Articles | Volume 22
Sci. Dril., 22, 35–42, 2017
Sci. Dril., 22, 35–42, 2017

Technical development 31 May 2017

Technical development | 31 May 2017

A comparison of the use of X-ray and neutron tomographic core scanning techniques for drilling projects: insights from scanning core recovered during the Alpine Fault Deep Fault Drilling Project

Jack N. Williams1, Joseph J. Bevitt2, and Virginia G. Toy1 Jack N. Williams et al.
  • 1Department of Geology, University of Otago, PO Box 56, Dunedin 9054, New Zealand
  • 2Australian Centre for Neutron Scattering, Australian Nuclear Science and Technology Organisation, Lucas Heights NSW 2234, Australia

Abstract. It is now commonplace for non-destructive X-ray computed tomography (CT) scans to be taken of core recovered during a drilling project. However, other forms of tomographic scanning are available, and these may be particularly useful for core that does not possess significant contrasts in density and/or atomic number to which X-rays are sensitive. Here, we compare CT and neutron tomography (NT) scans of 85 mm diameter core recovered during the first phase of the Deep Fault Drilling Project (DFDP-1) through New Zealand's Alpine Fault. For the instruments used in this study, the highest resolution images were collected in the NT scans. This allows clearer imaging of some rock features than in the CT scans. However, we observe that the highly neutron beam attenuating properties of DFDP-1 core diminish the quality of images towards the interior of the core. A comparison is also made of the suitability of these two scanning techniques for a drilling project. We conclude that CT scanning is far more favourable in most circumstances. Nevertheless, it could still be beneficial to take NT scans over limited intervals of suitable core, where varying contrast is desired.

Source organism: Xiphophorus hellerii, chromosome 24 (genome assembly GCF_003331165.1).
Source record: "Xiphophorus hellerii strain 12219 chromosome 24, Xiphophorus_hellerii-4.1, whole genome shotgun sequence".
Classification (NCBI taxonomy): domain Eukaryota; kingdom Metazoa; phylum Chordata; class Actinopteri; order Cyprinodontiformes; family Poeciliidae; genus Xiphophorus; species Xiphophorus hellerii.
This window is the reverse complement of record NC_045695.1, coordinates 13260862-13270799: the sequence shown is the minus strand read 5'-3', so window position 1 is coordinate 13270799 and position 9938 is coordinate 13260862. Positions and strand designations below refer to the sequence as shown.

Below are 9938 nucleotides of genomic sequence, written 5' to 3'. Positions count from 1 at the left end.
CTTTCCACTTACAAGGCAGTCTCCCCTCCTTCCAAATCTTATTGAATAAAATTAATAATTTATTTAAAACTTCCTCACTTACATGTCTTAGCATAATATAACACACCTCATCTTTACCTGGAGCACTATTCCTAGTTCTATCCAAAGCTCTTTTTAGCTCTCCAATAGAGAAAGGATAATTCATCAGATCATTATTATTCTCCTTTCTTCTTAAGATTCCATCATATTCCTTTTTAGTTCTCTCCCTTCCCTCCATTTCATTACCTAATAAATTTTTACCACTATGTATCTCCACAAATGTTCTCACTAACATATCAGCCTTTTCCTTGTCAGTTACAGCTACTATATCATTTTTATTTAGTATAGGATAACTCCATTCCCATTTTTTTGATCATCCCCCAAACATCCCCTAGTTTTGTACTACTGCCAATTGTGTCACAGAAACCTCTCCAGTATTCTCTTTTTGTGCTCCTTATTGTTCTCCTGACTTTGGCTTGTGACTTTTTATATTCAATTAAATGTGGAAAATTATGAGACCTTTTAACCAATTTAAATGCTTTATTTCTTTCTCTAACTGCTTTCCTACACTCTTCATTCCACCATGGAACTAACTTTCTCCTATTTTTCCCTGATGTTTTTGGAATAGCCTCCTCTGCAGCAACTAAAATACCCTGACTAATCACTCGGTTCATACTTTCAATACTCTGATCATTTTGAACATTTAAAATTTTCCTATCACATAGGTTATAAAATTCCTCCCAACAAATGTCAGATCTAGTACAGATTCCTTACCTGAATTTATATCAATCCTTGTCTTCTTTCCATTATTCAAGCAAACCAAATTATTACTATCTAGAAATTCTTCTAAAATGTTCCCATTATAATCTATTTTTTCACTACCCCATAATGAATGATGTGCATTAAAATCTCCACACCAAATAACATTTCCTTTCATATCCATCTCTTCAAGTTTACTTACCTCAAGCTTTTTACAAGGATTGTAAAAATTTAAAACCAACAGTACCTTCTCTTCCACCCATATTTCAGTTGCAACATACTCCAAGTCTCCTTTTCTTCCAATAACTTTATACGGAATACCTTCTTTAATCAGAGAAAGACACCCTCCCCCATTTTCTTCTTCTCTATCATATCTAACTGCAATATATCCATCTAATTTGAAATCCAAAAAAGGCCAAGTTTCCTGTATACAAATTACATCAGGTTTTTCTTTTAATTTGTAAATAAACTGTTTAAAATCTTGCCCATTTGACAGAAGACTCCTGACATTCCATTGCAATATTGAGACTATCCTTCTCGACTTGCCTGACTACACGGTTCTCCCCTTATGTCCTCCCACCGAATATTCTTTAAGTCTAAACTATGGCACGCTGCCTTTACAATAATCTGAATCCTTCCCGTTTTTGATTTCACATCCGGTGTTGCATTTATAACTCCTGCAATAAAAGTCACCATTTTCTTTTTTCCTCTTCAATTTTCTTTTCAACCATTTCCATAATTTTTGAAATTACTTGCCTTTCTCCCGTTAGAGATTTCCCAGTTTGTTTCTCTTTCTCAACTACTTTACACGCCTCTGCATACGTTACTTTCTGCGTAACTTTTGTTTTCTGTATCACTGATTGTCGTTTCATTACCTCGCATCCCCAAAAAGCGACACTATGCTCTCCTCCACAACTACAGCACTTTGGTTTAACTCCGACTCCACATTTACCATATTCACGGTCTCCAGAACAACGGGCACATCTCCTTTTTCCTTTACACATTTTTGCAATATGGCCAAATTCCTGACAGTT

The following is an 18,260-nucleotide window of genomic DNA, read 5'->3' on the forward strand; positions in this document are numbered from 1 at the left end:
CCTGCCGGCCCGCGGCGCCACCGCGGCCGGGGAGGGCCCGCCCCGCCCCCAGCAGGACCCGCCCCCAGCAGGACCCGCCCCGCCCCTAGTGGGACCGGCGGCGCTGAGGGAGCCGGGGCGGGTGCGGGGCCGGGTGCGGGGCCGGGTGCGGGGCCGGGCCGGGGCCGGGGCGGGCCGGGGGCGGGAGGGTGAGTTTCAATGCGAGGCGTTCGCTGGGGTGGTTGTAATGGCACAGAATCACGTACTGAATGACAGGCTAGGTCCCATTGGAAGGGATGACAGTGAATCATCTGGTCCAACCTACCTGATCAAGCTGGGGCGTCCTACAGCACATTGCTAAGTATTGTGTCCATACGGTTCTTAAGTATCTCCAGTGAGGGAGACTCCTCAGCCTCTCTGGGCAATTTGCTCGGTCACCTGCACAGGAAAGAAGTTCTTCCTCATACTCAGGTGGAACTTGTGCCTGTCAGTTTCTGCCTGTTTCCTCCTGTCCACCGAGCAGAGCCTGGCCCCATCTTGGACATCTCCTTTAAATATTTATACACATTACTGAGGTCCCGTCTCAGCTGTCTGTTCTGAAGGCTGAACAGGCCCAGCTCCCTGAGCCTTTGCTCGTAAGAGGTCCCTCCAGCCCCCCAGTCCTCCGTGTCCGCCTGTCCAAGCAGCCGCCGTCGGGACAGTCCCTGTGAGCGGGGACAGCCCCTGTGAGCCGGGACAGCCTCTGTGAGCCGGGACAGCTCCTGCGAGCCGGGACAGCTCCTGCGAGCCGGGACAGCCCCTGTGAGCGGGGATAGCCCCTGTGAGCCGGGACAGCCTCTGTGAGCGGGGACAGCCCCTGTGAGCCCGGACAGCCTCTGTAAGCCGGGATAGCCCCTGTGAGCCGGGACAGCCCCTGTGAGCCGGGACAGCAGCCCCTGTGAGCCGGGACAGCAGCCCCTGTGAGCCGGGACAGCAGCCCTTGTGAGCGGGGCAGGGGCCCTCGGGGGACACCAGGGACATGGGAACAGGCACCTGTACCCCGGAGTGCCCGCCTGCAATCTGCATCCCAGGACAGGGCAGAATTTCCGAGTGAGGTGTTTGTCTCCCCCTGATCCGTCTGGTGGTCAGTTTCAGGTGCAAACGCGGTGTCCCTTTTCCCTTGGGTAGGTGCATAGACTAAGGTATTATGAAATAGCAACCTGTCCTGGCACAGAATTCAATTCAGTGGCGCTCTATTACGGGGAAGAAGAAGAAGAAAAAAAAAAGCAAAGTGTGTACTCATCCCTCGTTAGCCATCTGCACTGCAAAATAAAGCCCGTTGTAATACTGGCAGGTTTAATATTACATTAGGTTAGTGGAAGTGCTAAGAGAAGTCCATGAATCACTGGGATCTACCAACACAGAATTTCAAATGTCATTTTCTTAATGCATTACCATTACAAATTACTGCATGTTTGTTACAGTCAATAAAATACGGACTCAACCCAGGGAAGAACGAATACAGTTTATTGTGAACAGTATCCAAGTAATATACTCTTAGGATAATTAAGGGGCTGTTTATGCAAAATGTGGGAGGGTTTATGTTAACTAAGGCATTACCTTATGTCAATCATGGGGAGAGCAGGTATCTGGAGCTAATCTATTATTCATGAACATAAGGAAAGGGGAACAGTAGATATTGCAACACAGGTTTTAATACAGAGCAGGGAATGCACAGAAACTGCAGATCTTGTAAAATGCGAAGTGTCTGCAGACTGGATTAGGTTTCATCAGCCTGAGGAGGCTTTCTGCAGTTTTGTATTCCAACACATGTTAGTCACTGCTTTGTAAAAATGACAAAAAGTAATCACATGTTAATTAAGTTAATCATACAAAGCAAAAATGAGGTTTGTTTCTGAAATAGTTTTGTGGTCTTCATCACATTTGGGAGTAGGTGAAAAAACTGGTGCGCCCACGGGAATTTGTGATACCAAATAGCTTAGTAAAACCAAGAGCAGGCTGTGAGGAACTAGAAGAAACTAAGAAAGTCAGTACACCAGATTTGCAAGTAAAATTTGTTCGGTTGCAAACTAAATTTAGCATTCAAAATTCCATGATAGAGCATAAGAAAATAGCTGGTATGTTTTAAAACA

Short summary
We compare images of drillcore from the Alpine Fault in New Zealand that were collected using X-ray computed tomography (CT) and neutron tomography (NT). Both techniques provide 3-D images of the core's internal structure, which would not be possible through visual analysis alone. We find that CT scans are more beneficial, as they can image a wider range of rock types, and this scanning technique is more practical. Nevertheless, NT provides complementary scans over limited intervals of core.